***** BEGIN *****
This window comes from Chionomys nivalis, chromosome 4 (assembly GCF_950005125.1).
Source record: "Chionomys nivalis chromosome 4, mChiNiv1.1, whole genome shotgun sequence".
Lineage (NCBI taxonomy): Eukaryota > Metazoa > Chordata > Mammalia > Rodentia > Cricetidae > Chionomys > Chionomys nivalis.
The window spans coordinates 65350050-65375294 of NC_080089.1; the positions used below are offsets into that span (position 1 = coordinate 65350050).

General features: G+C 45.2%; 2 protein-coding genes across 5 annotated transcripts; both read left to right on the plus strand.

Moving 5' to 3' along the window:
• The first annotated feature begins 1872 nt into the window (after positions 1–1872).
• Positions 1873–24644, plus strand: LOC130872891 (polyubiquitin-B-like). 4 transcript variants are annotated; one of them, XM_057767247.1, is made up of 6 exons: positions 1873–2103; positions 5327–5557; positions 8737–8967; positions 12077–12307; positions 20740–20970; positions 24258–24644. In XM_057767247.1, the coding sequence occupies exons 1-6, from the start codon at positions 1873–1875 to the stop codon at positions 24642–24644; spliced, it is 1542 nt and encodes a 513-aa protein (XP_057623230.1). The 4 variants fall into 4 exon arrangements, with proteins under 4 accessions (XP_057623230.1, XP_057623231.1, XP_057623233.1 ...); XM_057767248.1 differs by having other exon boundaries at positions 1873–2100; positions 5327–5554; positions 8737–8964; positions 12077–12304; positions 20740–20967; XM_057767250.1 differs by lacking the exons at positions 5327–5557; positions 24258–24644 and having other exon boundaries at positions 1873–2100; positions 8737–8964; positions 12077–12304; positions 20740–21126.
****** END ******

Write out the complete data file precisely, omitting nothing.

This window comes from Chionomys nivalis, chromosome 4 (assembly GCF_950005125.1).
Source record: "Chionomys nivalis chromosome 4, mChiNiv1.1, whole genome shotgun sequence".
Lineage (NCBI taxonomy): Eukaryota > Metazoa > Chordata > Mammalia > Rodentia > Cricetidae > Chionomys > Chionomys nivalis.
The window spans coordinates 65350050-65375294 of NC_080089.1; the positions used below are offsets into that span (position 1 = coordinate 65350050).

General features: G+C 45.2%; 2 protein-coding genes across 5 annotated transcripts; both read left to right on the plus strand.

Moving 5' to 3' along the window:
• The first annotated feature begins 1872 nt into the window (after positions 1–1872).
• Positions 1873–24644, plus strand: LOC130872891 (polyubiquitin-B-like). 4 transcript variants are annotated; one of them, XM_057767247.1, is made up of 6 exons: positions 1873–2103; positions 5327–5557; positions 8737–8967; positions 12077–12307; positions 20740–20970; positions 24258–24644. In XM_057767247.1, the coding sequence occupies exons 1-6, from the start codon at positions 1873–1875 to the stop codon at positions 24642–24644; spliced, it is 1542 nt and encodes a 513-aa protein (XP_057623230.1). The 4 variants fall into 4 exon arrangements, with proteins under 4 accessions (XP_057623230.1, XP_057623231.1, XP_057623233.1 ...); XM_057767248.1 differs by having other exon boundaries at positions 1873–2100; positions 5327–5554; positions 8737–8964; positions 12077–12304; positions 20740–20967; XM_057767250.1 differs by lacking the exons at positions 5327–5557; positions 24258–24644 and having other exon boundaries at positions 1873–2100; positions 8737–8964; positions 12077–12304; positions 20740–21126.